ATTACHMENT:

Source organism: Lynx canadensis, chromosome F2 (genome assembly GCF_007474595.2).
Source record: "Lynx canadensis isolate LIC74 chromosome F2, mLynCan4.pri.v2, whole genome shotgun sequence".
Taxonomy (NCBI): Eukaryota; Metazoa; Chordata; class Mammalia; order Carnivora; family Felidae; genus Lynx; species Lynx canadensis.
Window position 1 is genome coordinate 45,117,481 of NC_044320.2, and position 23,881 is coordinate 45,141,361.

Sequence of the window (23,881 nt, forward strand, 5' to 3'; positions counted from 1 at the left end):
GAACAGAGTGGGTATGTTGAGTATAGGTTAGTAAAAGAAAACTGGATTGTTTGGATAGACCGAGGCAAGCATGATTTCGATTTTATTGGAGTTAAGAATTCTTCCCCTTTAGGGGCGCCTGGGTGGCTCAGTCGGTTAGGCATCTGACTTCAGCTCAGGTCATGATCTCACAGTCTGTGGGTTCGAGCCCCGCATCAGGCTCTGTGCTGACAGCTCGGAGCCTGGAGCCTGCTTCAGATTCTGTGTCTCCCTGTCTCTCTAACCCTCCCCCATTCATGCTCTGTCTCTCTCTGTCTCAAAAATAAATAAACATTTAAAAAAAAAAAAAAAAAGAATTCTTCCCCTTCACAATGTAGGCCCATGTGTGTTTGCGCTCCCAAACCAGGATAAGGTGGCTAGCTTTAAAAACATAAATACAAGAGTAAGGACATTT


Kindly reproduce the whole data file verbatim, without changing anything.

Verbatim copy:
Source organism: Lynx canadensis, chromosome F2 (genome assembly GCF_007474595.2).
Source record: "Lynx canadensis isolate LIC74 chromosome F2, mLynCan4.pri.v2, whole genome shotgun sequence".
Taxonomy (NCBI): Eukaryota; Metazoa; Chordata; class Mammalia; order Carnivora; family Felidae; genus Lynx; species Lynx canadensis.
Window position 1 is genome coordinate 45,117,481 of NC_044320.2, and position 23,881 is coordinate 45,141,361.

Sequence of the window (23,881 nt, forward strand, 5' to 3'; positions counted from 1 at the left end):
GAACAGAGTGGGTATGTTGAGTATAGGTTAGTAAAAGAAAACTGGATTGTTTGGATAGACCGAGGCAAGCATGATTTCGATTTTATTGGAGTTAAGAATTCTTCCCCTTTAGGGGCGCCTGGGTGGCTCAGTCGGTTAGGCATCTGACTTCAGCTCAGGTCATGATCTCACAGTCTGTGGGTTCGAGCCCCGCATCAGGCTCTGTGCTGACAGCTCGGAGCCTGGAGCCTGCTTCAGATTCTGTGTCTCCCTGTCTCTCTAACCCTCCCCCATTCATGCTCTGTCTCTCTCTGTCTCAAAAATAAATAAACATTTAAAAAAAAAAAAAAAAAGAATTCTTCCCCTTCACAATGTAGGCCCATGTGTGTTTGCGCTCCCAAACCAGGATAAGGTGGCTAGCTTTAAAAACATAAATACAAGAGTAAGGACATTT